Introduction / History
In their homeland of India they were originally called Dom, meaning man. Later, Dom developed into Rom. Today, they prefer to be called Romani in Europe; but in the Middle East and North Africa, many still refer to themselves as 'Dom' or 'Domi'. Here, the term 'Dom' will be used for this people group found in the Middle East, and 'Romani' will be used as a general, more recognizable designation for the larger people group.
Originally coming from India, the Romani are now scattered throughout the world. Little is known today about the lives of the 2 to 3 million Dom who live in the Middle East. This is largely due to the closed communities they maintain. There are many fascinating folk tales about their origins that are still passed down from generation to generation.
Today, communities of Dom can be found in the following Middle Eastern countries: Cyprus, Iran, Iraq, Syria, Lebanon, Jordan, Israel, the Gaza Strip and the West Bank, and Turkey. Turkish speaking Romani are also present in Greece, particularly in the northeast. Survey work is still needed to determine the accuracy of reports that refer to Dom in Saudi Arabia, Kuwait, and the United Arab Emirates. Unfortunately, accurate population counts are difficult to secure in these countries. Too often, Dom are not counted in the national census, or they hide their identity on purpose.
What are their lives like?
Dom lifestyles vary widely. There are those who maintain a peripatetic (nomadic) lifestyle. They offer their services as entertainers, musicians, or metal workers to other nomadic groups. Also included in the nomadic lifestyle are those Dom who are migrant workers. They can be found harvesting crops in the Jordan Valley, as well as working in the tobacco fields in northern Jordan. Other tent dwelling Nawar move in and out of the Bekaa in Lebanon, as do the Bedouin. Few Dom in the Middle East are pastoralists. In some countries such as Iraq, donkey and camel caravans of Romani entertainers still move about the country featuring dancers, fortunetellers, musicians, jugglers, and acrobats. Others can be described as semi-nomadic: they live in houses in or near a city part of the year, perhaps during the winter, but live in their tents the remainder of the year. The houses they live in are often nothing more than tin huts. The Dom in Kurman, Iran, are an illustration of semi-nomadic people. They support themselves as craftsmen, peddlers, fortunetellers and dancers, among other occupations, in the streets of the cities. Often, their children beg in the streets rather than attend school.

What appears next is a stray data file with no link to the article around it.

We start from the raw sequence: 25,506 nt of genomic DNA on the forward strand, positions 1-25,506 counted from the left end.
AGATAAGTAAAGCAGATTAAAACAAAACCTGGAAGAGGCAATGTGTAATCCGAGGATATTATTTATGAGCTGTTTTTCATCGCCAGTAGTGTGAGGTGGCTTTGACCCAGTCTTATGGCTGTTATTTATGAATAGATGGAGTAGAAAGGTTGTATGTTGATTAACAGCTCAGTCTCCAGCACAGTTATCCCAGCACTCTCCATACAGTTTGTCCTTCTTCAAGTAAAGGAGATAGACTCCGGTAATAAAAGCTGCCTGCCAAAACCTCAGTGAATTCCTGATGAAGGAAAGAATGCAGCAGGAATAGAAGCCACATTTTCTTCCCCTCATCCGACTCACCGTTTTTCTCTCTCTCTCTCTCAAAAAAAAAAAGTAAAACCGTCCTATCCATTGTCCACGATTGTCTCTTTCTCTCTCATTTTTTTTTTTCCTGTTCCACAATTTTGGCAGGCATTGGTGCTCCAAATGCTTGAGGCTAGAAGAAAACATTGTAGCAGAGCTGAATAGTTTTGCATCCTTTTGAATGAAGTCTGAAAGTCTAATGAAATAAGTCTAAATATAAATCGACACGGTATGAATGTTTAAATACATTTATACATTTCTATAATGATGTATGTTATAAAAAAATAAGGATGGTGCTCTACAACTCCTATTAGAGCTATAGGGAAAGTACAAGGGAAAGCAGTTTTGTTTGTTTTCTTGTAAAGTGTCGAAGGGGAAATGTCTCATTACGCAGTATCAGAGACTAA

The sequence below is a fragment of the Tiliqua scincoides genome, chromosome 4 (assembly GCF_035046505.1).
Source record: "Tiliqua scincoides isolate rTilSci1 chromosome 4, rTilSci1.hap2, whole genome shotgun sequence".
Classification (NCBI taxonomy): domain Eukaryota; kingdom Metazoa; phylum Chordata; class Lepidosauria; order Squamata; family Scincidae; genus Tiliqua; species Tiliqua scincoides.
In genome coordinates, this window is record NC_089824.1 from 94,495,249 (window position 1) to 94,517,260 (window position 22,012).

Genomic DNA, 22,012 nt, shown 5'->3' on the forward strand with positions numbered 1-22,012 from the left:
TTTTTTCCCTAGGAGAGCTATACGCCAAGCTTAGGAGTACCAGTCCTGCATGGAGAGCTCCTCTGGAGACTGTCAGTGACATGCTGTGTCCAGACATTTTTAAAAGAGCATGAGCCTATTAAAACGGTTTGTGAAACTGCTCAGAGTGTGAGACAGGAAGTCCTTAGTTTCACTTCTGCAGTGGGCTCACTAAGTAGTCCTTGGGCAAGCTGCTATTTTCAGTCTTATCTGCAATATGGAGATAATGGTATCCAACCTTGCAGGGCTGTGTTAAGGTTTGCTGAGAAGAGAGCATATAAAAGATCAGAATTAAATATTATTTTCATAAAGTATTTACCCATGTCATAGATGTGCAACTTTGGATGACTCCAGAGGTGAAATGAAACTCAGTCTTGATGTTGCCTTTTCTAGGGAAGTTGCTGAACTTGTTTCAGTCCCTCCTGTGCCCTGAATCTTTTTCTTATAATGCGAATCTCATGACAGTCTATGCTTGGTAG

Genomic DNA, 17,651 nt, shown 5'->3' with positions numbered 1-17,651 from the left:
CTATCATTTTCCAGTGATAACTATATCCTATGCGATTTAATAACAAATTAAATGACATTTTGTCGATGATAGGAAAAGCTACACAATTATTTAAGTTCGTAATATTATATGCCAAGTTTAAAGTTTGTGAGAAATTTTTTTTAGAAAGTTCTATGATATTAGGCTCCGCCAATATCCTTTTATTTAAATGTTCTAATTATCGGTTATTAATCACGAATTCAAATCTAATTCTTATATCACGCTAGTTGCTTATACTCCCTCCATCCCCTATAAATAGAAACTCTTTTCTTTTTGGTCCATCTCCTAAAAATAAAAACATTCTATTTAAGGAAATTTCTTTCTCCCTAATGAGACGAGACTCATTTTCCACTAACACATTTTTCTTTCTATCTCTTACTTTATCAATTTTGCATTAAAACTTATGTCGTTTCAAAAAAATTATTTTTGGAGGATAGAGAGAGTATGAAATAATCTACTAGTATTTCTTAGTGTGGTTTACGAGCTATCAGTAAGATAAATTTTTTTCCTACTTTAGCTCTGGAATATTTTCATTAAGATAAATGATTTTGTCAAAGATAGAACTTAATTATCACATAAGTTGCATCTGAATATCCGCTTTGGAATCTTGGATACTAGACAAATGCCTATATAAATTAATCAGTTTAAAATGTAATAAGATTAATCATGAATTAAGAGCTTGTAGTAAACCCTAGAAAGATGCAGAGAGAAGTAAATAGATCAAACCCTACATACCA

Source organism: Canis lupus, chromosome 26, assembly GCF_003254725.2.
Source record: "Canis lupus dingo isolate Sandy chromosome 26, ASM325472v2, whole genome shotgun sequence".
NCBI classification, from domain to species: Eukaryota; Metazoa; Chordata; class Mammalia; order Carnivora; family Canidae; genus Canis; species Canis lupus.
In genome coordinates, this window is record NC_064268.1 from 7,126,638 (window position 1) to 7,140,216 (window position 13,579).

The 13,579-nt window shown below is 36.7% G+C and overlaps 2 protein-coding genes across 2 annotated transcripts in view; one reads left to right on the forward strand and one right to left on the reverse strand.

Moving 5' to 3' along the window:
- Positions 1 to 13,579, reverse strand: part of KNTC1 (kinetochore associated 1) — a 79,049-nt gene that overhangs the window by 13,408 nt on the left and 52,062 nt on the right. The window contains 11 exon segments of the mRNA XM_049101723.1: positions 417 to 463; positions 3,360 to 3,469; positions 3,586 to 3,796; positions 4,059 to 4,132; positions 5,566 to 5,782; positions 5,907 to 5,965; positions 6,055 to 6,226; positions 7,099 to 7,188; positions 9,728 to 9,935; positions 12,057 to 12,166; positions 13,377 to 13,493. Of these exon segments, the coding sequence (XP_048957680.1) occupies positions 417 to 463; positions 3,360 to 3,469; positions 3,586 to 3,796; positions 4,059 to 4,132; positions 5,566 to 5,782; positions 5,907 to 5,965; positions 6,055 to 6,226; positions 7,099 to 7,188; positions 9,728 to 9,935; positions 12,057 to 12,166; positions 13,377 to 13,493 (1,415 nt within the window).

What are their beliefs?
The Dom people tend to adopt the dominant religion of their host country. For the Middle Eastern countries, this is Islam. To find Dom on the annual pilgrimage to Mecca is not unusual. While there are some devout Muslims among the Dom, the majority are only nominal Muslims. They consider religion a personal matter, and they are hesitant to talk about it with anyone. Superstition and "the good elements" of many religious systems make up the nature of their beliefs. Spiritism is dominant in their thinking as to why things happen in the world. They strongly fear evil spirits and curses. Dom fortunetellers offer to make clients a potion that will ward off curses.
There are very few known Christians among the Dom. One young man spoke about the isolation that a Dom feels when he or she becomes a follower of Jesus. As a result of accepting the Christian faith, they may find themselves outcasts, separated from their own families, as well as from the predominantly Islamic environment in which they live.
What are their needs?View Romani, Carpathian in all countries.
In almost all of the countries they live in, their rudimentary command of the local language and limited use of written documents have contributed to their political powerlessness. Some who have settled are in transition, as they seek to become a part of the social systems around them. In an effort to fit in, they may abandon the traditional clothing, tattooing, dancing and fortune telling that are part of the Romani lifestyle. They may even deny their ethnic identity.
Regardless of their efforts to assimilate into the mainstream society, the Dom rarely have official status or citizenship in their country of residence. Due to their poverty, they are often unable to pay hospital fees when children are born. In this case, no birth certificate is issued, so the possibility of securing citizenship is forfeited. The concept of owning land is not inherent to the nomadic Dom world view, and they find it difficult to adjust to such an outlook. Few families own the plots of land on which they locate their settlements or camps. Therefore, they are often subjected to forced relocation.